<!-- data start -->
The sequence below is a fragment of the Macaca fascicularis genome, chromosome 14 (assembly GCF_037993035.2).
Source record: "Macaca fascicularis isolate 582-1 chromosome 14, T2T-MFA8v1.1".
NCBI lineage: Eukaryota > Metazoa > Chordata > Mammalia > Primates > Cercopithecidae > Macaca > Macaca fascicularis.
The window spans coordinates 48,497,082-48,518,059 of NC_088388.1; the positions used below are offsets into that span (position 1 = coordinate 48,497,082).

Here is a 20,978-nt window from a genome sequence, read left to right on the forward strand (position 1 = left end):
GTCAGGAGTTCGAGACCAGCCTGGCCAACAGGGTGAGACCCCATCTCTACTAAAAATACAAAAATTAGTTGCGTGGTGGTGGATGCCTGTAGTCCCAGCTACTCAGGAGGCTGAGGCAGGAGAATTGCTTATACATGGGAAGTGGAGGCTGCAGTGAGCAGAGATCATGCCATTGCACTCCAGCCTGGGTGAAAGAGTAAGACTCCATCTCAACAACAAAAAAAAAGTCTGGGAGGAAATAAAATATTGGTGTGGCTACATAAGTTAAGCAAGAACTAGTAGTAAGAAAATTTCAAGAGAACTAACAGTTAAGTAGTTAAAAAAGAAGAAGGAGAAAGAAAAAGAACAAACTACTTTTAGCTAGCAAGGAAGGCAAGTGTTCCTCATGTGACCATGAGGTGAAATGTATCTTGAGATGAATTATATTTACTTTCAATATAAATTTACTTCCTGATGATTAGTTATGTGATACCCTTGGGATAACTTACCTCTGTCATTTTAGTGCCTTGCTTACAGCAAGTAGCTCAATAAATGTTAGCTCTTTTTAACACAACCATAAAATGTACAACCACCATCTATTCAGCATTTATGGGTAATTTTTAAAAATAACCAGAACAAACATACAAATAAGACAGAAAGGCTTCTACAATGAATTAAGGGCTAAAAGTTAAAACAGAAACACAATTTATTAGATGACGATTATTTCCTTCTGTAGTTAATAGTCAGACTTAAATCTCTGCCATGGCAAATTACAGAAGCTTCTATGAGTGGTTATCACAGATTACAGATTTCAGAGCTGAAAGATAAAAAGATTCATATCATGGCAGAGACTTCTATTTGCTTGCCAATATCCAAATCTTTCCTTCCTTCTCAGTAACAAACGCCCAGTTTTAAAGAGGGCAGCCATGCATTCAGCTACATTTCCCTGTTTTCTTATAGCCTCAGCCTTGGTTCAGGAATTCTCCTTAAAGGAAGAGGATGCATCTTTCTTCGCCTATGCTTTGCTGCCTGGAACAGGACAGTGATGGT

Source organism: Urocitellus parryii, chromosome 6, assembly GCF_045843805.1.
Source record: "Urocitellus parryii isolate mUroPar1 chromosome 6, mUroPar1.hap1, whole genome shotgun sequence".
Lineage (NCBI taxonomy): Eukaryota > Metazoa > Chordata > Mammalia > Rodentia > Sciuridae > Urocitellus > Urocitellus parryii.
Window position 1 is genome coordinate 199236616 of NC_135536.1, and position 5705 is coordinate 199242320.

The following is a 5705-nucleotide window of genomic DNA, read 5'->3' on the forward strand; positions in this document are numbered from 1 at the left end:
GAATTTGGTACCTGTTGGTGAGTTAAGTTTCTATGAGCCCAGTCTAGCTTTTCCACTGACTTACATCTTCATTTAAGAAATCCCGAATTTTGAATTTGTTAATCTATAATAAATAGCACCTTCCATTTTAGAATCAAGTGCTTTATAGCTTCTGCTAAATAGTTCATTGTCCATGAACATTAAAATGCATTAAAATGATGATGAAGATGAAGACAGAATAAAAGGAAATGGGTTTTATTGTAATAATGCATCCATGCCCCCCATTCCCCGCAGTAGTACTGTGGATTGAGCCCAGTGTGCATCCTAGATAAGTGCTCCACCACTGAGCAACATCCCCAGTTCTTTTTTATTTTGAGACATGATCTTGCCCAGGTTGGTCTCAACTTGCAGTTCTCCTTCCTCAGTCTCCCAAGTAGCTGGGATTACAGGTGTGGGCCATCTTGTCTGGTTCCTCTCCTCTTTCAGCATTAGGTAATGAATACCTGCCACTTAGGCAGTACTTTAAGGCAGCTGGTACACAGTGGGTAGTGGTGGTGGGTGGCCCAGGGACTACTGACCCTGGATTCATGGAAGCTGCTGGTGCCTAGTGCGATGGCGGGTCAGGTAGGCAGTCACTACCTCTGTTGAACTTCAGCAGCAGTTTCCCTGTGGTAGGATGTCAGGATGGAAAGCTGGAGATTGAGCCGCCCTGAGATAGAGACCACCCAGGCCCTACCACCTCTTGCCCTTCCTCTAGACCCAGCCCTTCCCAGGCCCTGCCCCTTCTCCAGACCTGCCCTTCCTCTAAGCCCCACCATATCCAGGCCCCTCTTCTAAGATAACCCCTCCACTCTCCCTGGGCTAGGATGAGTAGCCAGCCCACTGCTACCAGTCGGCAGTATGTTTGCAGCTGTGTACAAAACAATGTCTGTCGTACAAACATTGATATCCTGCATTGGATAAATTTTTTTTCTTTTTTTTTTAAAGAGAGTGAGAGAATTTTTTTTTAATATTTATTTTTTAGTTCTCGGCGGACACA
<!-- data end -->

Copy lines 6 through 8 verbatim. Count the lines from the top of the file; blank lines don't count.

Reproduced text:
GTCAGGAGTTCGAGACCAGCCTGGCCAACAGGGTGAGACCCCATCTCTACTAAAAATACAAAAATTAGTTGCGTGGTGGTGGATGCCTGTAGTCCCAGCTACTCAGGAGGCTGAGGCAGGAGAATTGCTTATACATGGGAAGTGGAGGCTGCAGTGAGCAGAGATCATGCCATTGCACTCCAGCCTGGGTGAAAGAGTAAGACTCCATCTCAACAACAAAAAAAAAGTCTGGGAGGAAATAAAATATTGGTGTGGCTACATAAGTTAAGCAAGAACTAGTAGTAAGAAAATTTCAAGAGAACTAACAGTTAAGTAGTTAAAAAAGAAGAAGGAGAAAGAAAAAGAACAAACTACTTTTAGCTAGCAAGGAAGGCAAGTGTTCCTCATGTGACCATGAGGTGAAATGTATCTTGAGATGAATTATATTTACTTTCAATATAAATTTACTTCCTGATGATTAGTTATGTGATACCCTTGGGATAACTTACCTCTGTCATTTTAGTGCCTTGCTTACAGCAAGTAGCTCAATAAATGTTAGCTCTTTTTAACACAACCATAAAATGTACAACCACCATCTATTCAGCATTTATGGGTAATTTTTAAAAATAACCAGAACAAACATACAAATAAGACAGAAAGGCTTCTACAATGAATTAAGGGCTAAAAGTTAAAACAGAAACACAATTTATTAGATGACGATTATTTCCTTCTGTAGTTAATAGTCAGACTTAAATCTCTGCCATGGCAAATTACAGAAGCTTCTATGAGTGGTTATCACAGATTACAGATTTCAGAGCTGAAAGATAAAAAGATTCATATCATGGCAGAGACTTCTATTTGCTTGCCAATATCCAAATCTTTCCTTCCTTCTCAGTAACAAACGCCCAGTTTTAAAGAGGGCAGCCATGCATTCAGCTACATTTCCCTGTTTTCTTATAGCCTCAGCCTTGGTTCAGGAATTCTCCTTAAAGGAAGAGGATGCATCTTTCTTCGCCTATGCTTTGCTGCCTGGAACAGGACAGTGATGGT

Source organism: Urocitellus parryii, chromosome 6, assembly GCF_045843805.1.
Source record: "Urocitellus parryii isolate mUroPar1 chromosome 6, mUroPar1.hap1, whole genome shotgun sequence".